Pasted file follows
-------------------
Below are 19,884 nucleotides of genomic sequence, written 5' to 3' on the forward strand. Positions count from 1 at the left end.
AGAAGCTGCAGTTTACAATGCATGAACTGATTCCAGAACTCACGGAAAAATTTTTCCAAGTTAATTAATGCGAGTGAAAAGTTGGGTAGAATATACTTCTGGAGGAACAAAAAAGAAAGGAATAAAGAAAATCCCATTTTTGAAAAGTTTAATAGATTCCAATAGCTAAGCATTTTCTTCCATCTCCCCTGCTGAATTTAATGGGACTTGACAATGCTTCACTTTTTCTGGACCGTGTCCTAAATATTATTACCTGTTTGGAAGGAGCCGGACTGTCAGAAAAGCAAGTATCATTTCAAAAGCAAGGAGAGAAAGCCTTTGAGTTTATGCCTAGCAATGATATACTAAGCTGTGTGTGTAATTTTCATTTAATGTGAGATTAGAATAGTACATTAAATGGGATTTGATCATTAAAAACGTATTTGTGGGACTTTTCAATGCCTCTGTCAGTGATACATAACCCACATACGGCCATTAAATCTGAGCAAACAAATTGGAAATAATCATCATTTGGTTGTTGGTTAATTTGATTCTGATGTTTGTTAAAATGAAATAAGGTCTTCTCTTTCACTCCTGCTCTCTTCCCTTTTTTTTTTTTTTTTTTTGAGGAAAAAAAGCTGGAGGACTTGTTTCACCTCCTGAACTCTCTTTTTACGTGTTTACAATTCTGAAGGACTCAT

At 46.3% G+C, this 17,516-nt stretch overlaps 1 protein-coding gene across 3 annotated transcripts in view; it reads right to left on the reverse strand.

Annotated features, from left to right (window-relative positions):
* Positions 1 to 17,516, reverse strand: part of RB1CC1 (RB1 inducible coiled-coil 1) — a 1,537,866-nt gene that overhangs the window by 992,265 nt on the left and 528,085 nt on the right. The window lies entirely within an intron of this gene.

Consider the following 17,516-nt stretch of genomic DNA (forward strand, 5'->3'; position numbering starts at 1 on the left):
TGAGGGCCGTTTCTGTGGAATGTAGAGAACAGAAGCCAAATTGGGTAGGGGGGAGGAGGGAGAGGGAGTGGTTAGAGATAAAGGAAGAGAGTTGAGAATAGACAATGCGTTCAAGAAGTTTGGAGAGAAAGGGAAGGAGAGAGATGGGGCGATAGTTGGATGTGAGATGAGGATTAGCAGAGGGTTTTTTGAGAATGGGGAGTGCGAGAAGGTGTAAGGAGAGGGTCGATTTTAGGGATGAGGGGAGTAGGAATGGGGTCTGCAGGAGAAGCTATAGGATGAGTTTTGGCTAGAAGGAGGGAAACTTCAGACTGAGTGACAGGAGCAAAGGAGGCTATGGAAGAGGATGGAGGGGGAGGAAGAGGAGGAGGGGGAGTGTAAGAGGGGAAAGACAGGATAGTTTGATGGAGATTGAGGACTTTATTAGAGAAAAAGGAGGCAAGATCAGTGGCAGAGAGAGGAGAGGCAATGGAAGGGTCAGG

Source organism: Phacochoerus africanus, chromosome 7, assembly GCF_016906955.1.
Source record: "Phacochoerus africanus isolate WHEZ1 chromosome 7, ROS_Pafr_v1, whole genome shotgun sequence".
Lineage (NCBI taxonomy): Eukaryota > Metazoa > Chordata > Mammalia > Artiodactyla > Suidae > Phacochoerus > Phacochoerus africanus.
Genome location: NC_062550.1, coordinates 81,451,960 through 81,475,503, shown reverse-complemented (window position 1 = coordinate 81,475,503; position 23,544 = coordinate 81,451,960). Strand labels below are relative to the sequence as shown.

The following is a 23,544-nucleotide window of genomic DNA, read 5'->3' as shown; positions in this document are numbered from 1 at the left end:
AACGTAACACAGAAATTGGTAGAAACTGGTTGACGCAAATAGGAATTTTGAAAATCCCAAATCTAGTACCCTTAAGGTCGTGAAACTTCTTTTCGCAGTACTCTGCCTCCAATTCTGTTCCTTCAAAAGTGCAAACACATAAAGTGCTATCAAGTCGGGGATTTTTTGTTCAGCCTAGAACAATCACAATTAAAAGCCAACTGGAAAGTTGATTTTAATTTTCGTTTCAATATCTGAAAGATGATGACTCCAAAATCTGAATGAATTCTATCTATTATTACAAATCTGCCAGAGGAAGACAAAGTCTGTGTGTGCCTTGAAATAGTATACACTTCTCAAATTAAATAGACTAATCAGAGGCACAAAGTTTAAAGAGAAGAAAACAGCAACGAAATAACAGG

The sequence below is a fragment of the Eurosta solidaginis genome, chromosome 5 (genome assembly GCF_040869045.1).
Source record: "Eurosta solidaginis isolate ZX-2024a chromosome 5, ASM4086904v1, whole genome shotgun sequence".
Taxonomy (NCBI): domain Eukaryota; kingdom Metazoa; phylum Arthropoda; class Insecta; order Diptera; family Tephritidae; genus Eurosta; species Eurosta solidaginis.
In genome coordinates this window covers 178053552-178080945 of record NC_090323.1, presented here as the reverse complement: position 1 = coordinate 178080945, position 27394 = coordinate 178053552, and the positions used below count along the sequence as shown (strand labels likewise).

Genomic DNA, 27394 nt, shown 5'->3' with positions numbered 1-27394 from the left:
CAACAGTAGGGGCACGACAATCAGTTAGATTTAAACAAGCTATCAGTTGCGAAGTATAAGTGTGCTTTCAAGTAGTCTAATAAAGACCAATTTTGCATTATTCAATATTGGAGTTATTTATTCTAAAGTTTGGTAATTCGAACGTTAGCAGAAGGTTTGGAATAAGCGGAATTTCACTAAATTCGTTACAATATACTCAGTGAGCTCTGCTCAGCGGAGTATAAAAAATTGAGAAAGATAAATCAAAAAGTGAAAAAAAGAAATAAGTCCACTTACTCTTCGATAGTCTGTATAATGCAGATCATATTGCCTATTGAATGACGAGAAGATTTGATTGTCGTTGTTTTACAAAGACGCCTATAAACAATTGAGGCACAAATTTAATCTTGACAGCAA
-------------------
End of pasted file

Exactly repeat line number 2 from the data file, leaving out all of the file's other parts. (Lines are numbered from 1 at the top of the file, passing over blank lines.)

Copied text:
AGAAGCTGCAGTTTACAATGCATGAACTGATTCCAGAACTCACGGAAAAATTTTTCCAAGTTAATTAATGCGAGTGAAAAGTTGGGTAGAATATACTTCTGGAGGAACAAAAAAGAAAGGAATAAAGAAAATCCCATTTTTGAAAAGTTTAATAGATTCCAATAGCTAAGCATTTTCTTCCATCTCCCCTGCTGAATTTAATGGGACTTGACAATGCTTCACTTTTTCTGGACCGTGTCCTAAATATTATTACCTGTTTGGAAGGAGCCGGACTGTCAGAAAAGCAAGTATCATTTCAAAAGCAAGGAGAGAAAGCCTTTGAGTTTATGCCTAGCAATGATATACTAAGCTGTGTGTGTAATTTTCATTTAATGTGAGATTAGAATAGTACATTAAATGGGATTTGATCATTAAAAACGTATTTGTGGGACTTTTCAATGCCTCTGTCAGTGATACATAACCCACATACGGCCATTAAATCTGAGCAAACAAATTGGAAATAATCATCATTTGGTTGTTGGTTAATTTGATTCTGATGTTTGTTAAAATGAAATAAGGTCTTCTCTTTCACTCCTGCTCTCTTCCCTTTTTTTTTTTTTTTTTTTGAGGAAAAAAAGCTGGAGGACTTGTTTCACCTCCTGAACTCTCTTTTTACGTGTTTACAATTCTGAAGGACTCAT